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Kathy Liao

Mid-America Arts Alliance
Uncommon Voices 2020

Kathy Liao
In Kathy Liao’s home office
Kathy Liao

Artist Kathy Liao thrives on the stress of deadlines, and risk is a motivating force in her work – at least, that was her pre-pandemic take. In January, Kauffman looked to artists like Liao for their perspectives on navigating an uncertain world – not anticipating what was right around the corner.

As with many people, this year has brought changes to Liao, but the loss of her teaching position has actually opened new avenues – and, it has impacted her work. Surprisingly, the large-scale work of her past, which focused on reflections about separation from her family, no longer resonated for Liao. While she’s still separated from family members by several states or half a world, her work has shrunk to a smaller scale and has become more of a response to the state of the world during the pandemic.

Q: How have the events of 2020 affected you and your work?

I had been teaching at Missouri Western State University as an assistant professor of art. I’d been there for six years and was applying for tenure. In March came a huge financial crisis for the university, which wasn’t only caused by the pandemic. The university eliminated the studio arts major. So, out of 10 fine arts faculty, four of them were let go, including me. I was lucky to pick up a position at Mid-America Arts Alliance as the Artist INC program specialist.

Q: Can you tell us how what you’re working on now is different from what you would have been doing this time last year?

Last year, I was working toward a solo show, so I felt like there was a unifying theme behind what I was working on. I was thinking back to my personal family stories and immigration experiences.

I think that’s still relevant, but around February, I remember the work I was working on were these airport scenes of traveling, moving from one place to another, that distance between myself and my family. And, at this point, it feels a lot more pronounced – that sense of distance – because I’m not able to travel and see my family anymore.

A huge part of my interaction with my family has always been on FaceTime, it’s all so absolutely fascinating to see how this has become the normal way of interacting in every aspect of our lives now. At the same time, the idea of traveling, or crowds, of meeting people in person, all feels a lot more foreign and uncomfortable.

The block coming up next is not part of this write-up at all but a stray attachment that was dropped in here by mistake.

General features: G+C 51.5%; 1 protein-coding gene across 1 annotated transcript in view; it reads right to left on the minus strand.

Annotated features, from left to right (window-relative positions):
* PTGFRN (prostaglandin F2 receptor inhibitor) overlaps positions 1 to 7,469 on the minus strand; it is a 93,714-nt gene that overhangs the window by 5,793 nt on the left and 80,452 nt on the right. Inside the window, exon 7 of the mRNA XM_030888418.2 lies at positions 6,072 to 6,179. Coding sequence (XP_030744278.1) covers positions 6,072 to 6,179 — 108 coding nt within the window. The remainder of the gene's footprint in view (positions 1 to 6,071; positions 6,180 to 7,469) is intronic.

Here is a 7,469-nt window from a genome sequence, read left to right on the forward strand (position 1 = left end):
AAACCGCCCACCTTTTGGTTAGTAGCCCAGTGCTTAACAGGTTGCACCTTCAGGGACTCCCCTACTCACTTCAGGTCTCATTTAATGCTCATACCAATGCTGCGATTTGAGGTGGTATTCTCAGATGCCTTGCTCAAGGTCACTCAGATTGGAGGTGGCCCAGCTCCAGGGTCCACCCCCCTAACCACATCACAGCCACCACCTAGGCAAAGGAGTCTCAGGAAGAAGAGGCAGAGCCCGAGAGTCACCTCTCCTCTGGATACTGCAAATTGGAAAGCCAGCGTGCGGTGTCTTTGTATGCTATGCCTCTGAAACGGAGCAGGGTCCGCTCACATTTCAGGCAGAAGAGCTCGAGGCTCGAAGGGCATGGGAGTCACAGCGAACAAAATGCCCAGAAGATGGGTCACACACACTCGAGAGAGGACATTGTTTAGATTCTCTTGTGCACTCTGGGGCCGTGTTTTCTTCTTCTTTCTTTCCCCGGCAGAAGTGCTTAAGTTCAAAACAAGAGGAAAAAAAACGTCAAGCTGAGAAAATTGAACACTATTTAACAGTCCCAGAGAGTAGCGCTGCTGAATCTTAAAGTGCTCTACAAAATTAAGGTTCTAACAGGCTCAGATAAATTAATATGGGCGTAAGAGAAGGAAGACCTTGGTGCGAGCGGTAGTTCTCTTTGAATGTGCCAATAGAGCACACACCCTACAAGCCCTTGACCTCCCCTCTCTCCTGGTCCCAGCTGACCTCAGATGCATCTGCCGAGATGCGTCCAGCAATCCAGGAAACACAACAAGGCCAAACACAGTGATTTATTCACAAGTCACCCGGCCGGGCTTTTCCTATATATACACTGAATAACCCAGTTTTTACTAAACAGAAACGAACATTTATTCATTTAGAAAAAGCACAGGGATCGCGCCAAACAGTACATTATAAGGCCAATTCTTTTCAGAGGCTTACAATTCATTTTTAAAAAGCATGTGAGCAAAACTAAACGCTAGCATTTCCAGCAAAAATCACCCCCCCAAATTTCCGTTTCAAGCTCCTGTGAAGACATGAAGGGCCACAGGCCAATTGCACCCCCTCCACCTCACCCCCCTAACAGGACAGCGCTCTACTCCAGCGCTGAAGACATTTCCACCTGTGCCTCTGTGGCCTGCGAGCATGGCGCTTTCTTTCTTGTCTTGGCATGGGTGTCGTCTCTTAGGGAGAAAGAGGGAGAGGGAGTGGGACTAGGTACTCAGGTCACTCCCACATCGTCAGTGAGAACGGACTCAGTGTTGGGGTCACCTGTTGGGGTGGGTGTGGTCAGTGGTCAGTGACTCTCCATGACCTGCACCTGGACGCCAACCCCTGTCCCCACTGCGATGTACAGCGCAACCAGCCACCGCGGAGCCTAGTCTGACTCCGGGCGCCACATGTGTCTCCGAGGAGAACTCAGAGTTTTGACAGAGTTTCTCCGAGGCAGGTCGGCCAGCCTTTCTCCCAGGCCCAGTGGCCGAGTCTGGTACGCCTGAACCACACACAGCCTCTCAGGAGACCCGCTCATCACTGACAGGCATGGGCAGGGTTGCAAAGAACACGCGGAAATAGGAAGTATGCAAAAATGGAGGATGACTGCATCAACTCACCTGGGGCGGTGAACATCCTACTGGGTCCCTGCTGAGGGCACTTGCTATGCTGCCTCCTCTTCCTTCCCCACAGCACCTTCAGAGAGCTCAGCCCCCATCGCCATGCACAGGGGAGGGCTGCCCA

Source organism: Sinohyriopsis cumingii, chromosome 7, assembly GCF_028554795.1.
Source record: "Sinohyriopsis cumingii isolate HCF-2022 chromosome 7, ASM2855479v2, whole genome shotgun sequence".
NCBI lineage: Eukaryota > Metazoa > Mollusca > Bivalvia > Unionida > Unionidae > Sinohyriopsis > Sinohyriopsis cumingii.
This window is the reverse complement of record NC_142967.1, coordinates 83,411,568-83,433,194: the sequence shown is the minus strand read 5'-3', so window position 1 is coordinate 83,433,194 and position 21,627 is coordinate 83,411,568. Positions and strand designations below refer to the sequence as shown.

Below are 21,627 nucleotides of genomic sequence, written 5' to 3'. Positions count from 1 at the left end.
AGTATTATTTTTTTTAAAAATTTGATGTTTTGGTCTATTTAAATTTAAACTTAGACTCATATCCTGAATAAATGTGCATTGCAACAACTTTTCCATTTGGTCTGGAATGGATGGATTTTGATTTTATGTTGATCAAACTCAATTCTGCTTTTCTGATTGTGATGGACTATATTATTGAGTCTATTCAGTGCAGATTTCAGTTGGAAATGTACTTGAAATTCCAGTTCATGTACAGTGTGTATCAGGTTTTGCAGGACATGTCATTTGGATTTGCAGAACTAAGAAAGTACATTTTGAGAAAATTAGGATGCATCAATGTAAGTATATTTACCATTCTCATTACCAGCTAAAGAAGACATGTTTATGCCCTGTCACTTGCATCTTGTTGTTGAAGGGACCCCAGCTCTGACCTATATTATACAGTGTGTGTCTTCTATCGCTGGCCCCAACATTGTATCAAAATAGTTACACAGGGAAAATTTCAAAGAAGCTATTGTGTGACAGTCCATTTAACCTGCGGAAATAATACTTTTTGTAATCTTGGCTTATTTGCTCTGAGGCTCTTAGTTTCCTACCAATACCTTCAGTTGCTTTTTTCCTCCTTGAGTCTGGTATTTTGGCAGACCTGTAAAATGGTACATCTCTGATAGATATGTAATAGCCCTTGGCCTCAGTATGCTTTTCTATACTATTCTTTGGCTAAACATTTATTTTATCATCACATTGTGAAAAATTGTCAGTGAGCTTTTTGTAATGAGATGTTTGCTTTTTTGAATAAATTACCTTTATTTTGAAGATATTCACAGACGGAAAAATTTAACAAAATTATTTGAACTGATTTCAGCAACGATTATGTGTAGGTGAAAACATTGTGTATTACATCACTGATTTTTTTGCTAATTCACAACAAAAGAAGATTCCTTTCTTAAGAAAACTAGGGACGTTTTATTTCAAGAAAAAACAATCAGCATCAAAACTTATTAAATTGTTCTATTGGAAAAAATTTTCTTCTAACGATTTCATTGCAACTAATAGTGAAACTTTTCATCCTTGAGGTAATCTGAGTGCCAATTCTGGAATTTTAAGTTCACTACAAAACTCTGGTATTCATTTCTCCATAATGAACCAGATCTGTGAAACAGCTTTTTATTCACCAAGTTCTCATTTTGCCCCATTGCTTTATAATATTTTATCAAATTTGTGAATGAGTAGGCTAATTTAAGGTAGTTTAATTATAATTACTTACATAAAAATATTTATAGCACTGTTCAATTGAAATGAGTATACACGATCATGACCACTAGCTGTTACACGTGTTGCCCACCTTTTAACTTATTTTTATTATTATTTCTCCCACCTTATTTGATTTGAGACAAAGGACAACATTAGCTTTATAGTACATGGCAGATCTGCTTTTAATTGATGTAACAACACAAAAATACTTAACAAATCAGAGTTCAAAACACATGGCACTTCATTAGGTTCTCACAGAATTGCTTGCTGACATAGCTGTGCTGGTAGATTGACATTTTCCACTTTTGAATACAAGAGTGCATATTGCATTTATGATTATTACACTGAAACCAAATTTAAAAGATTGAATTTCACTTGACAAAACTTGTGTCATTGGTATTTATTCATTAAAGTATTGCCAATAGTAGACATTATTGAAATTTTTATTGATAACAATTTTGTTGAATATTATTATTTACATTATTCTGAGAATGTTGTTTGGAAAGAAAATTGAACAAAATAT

So, in February I was working on this giant wall painting that was a 120” by 260” on-wall drawing of an airport scene: the arrival terminal at LAX. It was a memory of mine when I was immigrating here; my memory of being greeted by my relatives welcoming me when my family first moved here.

Now, I stand in front of that painting, and it’s empty. There’s nobody at the airports now. There is no type of this interaction at this point.

I think it’s been eight months now … I have not touched that painting. I’ve turned to making small sculptures, something that’s very tactile that I can mold and shape and carve away. I’m not sure where the work is going, what it’s about yet, but it’s more just kind of like an immediate tactile response to what’s happening around us.

I realize in my current capacity, I am still… supporting other artists, I’m still creating community.

Q: Last time, we talked about the risks of being an artist. In light of this year, do your career risks seem different now?

No, I’m still happy with my choices. A huge perspective shift that happened to me this year was no longer being in that professor teaching position. For the last 10 years, I’ve always been an educator, always been in academia teaching artists, and that’s what I always thought I was meant to do. I’ve always seen it as this one path: I’m making work, I’m building my art career, but at the same time it’s aligning with being in academia. And having that being gone, being thrown off of that path, it actually opened up possibilities to other things I can do.